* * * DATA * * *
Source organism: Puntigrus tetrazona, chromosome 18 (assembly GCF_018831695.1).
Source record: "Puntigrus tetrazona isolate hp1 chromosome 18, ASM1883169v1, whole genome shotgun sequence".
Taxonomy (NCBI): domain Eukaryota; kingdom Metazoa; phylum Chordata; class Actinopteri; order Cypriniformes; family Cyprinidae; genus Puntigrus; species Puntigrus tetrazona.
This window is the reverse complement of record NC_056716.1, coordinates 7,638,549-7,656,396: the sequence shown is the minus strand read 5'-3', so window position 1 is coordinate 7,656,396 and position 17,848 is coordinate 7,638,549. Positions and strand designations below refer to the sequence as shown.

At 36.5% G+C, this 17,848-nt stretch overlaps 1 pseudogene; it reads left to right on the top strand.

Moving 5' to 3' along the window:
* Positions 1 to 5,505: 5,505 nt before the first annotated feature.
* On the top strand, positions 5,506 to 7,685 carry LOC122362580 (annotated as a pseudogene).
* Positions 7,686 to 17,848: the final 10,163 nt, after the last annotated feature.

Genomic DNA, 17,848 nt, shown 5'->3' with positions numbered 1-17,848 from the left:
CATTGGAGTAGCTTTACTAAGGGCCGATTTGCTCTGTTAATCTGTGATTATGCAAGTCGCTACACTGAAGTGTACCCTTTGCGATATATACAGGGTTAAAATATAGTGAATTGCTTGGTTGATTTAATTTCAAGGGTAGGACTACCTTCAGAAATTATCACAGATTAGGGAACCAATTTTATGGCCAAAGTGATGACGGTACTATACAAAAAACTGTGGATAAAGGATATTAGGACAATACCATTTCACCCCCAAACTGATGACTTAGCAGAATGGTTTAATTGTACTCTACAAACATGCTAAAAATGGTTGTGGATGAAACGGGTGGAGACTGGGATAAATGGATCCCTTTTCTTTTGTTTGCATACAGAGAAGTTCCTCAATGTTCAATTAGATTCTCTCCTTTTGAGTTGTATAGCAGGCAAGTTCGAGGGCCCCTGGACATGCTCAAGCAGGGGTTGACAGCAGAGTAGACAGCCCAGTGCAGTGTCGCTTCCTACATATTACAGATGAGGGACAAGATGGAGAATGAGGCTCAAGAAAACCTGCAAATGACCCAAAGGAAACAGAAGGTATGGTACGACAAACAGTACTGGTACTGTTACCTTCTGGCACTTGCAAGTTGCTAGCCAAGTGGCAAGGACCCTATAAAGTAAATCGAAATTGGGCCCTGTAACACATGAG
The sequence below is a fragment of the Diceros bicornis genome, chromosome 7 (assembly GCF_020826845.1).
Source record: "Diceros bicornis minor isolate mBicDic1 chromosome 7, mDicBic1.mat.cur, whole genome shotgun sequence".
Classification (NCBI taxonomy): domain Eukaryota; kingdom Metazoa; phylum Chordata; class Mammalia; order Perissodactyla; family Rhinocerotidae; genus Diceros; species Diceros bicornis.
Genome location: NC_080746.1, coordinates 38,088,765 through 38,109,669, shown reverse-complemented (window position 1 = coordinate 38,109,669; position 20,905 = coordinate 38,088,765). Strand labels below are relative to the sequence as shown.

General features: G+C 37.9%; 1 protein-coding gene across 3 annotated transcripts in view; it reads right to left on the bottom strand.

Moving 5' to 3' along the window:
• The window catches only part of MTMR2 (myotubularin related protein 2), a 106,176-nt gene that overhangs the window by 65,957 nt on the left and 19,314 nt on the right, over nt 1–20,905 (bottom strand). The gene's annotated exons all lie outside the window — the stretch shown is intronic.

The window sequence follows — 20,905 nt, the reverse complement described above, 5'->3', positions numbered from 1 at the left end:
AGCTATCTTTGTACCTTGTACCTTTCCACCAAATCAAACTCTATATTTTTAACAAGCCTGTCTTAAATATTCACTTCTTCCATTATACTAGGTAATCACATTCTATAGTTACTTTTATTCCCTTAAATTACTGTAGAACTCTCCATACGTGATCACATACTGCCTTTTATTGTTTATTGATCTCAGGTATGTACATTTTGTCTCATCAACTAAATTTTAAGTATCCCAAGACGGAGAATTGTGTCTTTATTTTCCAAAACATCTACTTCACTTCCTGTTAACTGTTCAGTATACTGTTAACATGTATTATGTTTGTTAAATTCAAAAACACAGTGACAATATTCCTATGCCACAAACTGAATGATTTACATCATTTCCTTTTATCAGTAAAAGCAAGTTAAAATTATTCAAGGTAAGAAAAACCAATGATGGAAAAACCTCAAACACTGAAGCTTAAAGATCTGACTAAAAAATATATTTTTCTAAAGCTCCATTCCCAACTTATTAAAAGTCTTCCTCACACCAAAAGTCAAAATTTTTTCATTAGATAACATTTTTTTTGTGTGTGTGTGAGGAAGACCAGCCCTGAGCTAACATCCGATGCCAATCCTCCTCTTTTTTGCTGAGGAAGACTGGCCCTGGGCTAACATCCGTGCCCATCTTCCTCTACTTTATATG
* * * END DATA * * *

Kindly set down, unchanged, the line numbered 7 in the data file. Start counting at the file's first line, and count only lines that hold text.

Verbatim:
* Positions 1 to 5,505: 5,505 nt before the first annotated feature.